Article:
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Every winery has a big back story. At Pedernales Cellars, it’s earning a gold medal at the San Francisco International Wine Competition for its 2011 Viognier Reserve, and taking the Grand Gold prize for its 2012 Viognier Reserve at the Lyon International Wine Competition (the only U.S. winery to win a top honor). Of course the 2012 vintage is long gone from the market — except for a precious bottle tucked away by friends in Austin — and it was a beauty of a classic Viognier. The Kuhlken family planted vineyards 20 years ago and are still operating as a family operation. Open 7 days a week, no appointment needed. All wines available through the tasting room are $29.99 to $49.99. 2916 Upper Albert Road, Stonewall; (830) 644-8186.

Featured wine 2014 Viognier Reserve: Slightly more delicate in body than the 2012 vintage, with clear aging potential, this wine exhibits the body, perfume and floral essence of a quality Viognier. Notes of butterscotch and vanilla owing to 90 days spent on new French oak; aromas of rose petal and peaches. $39.99. Open 7 days a week. 2916 Upper Albert Road, Stonewall; (830) 644-2037.

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In order to experience the wines of Becker Vineyards, you will likely need to visit the Texas Hill Country! Although Becker is one of the largest Texas producers and its wines are widely available, the wines presented at the tasting room are only sold there, not via retail distribution. Becker also offers a club membership with wines available only to members. Vineyards were planted in 1992 on dolomite soil. The first wines were produced in 1995, and the tasting room opened in 1996. Becker was the first winery in Texas to commercially plan Viognier. Open 7 days a week. 464 Becker Farms Rd., Stonewall; (830) 644-2681.

Featured wine 2012 Reserve Cabernet Sauvignon, Wilmeth Family Vineyard: 13.3% abv, 100% Cab. $40.00. Grower Jet Wilmeth is one of three farmers who contract vineyard-designated grapes for a reserve Cab. With top notes of earth, leather and tobacco, and dark fruit notes emerging in a second layer, the wine is a “late bloomer” (according to Becker staff).imageThe eponymous Grape Creek Vineyards sits on a 17-acre plot planted in 1983. Initially a grower, the founder began producing wine in 1989 — the oldest winery on the Hwy 290 wine trail — and built the first underground cellar in Texas. Current award-winning winemaker Jason Englert joined the winery in 2004. In 2006, the property was purchased and expanded by Brian Heath who has created a “Tuscany in Texas” look and feel to the experience. The picturesque winery campus is set among gnarled peach trees, blackberry bushes and herb gardens. Tastings, tours, lunch (pizza, panini pasta) at Stout’s Grape Creek Vineyards Trattoria. Open 7 days a week. 10587 E. US Hwy 290, Fredericksburg; (830) 644-2710.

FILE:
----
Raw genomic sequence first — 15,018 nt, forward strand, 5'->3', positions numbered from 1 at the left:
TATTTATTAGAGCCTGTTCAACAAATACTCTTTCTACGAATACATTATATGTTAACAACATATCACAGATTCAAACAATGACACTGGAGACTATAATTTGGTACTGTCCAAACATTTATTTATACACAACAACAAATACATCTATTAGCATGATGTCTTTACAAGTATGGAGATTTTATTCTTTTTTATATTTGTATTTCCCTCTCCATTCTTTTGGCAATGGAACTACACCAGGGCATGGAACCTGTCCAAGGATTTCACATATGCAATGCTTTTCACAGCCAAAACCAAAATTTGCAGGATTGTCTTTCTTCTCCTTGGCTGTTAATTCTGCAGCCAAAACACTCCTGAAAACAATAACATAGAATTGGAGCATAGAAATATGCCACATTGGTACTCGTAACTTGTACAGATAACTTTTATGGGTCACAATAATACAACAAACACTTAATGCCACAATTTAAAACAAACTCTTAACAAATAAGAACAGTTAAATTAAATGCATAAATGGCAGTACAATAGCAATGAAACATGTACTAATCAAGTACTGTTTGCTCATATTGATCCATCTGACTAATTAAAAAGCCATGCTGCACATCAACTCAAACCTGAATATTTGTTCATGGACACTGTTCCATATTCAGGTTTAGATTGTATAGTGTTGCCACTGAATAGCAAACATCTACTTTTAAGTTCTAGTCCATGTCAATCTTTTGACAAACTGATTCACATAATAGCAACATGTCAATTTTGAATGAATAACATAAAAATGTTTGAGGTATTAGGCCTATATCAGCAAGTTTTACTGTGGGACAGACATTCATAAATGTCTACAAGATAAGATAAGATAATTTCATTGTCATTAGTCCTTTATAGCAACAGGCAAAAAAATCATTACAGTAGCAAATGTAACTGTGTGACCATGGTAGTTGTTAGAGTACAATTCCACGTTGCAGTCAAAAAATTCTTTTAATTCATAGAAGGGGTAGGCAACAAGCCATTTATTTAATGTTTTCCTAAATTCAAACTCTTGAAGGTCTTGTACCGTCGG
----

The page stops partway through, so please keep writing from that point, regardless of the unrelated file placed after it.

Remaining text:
Featured wine 2013 Rendezvous: 13.8% abv, Rhone blend (GSM plus Viognier). $26.95. Classic spicy notes, red fruit, rose petals; smooth, integrated tannins; well balanced. This lovely wine would be terrific chilled on a hot summer day.

Photos courtesy of: Pinterest (Texas Viticultural Area Map); stevestastingsandtravel.com (tasting table) and texasmonthly.com (wine bottle) at Kuhlman Cellars; pedernalescellars.com (logo) and expressnews.com (outdoor patio) at Pedernales Cellars; snooth.com (label) and winetrailtraveler.com (lavender) at Becker Vineyards; Grape Creek Vineyards logo courtesy of texaswinetrail.com. All other photos taken by or for Kathy Merchant.

Resources: “Crush” Hill Country Edition 1; “Texas Wineries: A Guide” (2012, no longer published)

Up next: profile of Kuhlman Cellars.

A Spectacular Chaine Holiday

Chaine logo

The Hilton Netherland’s Hall of Mirrors adds sparkle and festive vibes to any event. Monday’s holiday dinner for more than 100 members and guests of the Cincinnati chapter of Chaîne des Rôtisseurs was no exception. Greeted by glittering glasses of Roederer Estate Brut NV (Anderson Valley sparkling), canapes passed deftly by a charming staff among hugs and holiday greetings, we were eagerly ushered into the Hall where chef Todd Kelly’s extraordinary meal awaited our undivided attention.